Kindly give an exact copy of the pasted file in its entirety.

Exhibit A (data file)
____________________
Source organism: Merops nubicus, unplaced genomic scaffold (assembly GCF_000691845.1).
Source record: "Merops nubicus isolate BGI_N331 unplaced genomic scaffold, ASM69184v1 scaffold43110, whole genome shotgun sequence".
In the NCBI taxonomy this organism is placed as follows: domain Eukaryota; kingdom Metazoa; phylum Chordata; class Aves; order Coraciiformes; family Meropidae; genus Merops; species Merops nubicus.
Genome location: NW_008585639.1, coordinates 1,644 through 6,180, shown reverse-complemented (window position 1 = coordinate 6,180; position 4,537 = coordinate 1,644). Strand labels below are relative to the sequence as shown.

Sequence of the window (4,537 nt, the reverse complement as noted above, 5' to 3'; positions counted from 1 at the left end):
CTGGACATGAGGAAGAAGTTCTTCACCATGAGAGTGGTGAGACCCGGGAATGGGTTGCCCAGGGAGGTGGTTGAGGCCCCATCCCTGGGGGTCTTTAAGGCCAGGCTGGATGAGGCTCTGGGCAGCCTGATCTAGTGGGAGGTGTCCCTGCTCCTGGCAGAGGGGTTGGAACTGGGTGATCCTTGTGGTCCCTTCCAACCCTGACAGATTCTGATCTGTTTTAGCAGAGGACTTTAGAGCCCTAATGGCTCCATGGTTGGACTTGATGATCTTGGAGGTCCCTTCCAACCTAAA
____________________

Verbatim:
Source organism: Merops nubicus, unplaced genomic scaffold (assembly GCF_000691845.1).
Source record: "Merops nubicus isolate BGI_N331 unplaced genomic scaffold, ASM69184v1 scaffold43110, whole genome shotgun sequence".
In the NCBI taxonomy this organism is placed as follows: domain Eukaryota; kingdom Metazoa; phylum Chordata; class Aves; order Coraciiformes; family Meropidae; genus Merops; species Merops nubicus.
Genome location: NW_008585639.1, coordinates 1,644 through 6,180, shown reverse-complemented (window position 1 = coordinate 6,180; position 4,537 = coordinate 1,644). Strand labels below are relative to the sequence as shown.

Sequence of the window (4,537 nt, the reverse complement as noted above, 5' to 3'; positions counted from 1 at the left end):
CTGGACATGAGGAAGAAGTTCTTCACCATGAGAGTGGTGAGACCCGGGAATGGGTTGCCCAGGGAGGTGGTTGAGGCCCCATCCCTGGGGGTCTTTAAGGCCAGGCTGGATGAGGCTCTGGGCAGCCTGATCTAGTGGGAGGTGTCCCTGCTCCTGGCAGAGGGGTTGGAACTGGGTGATCCTTGTGGTCCCTTCCAACCCTGACAGATTCTGATCTGTTTTAGCAGAGGACTTTAGAGCCCTAATGGCTCCATGGTTGGACTTGATGATCTTGGAGGTCCCTTCCAACCTAAA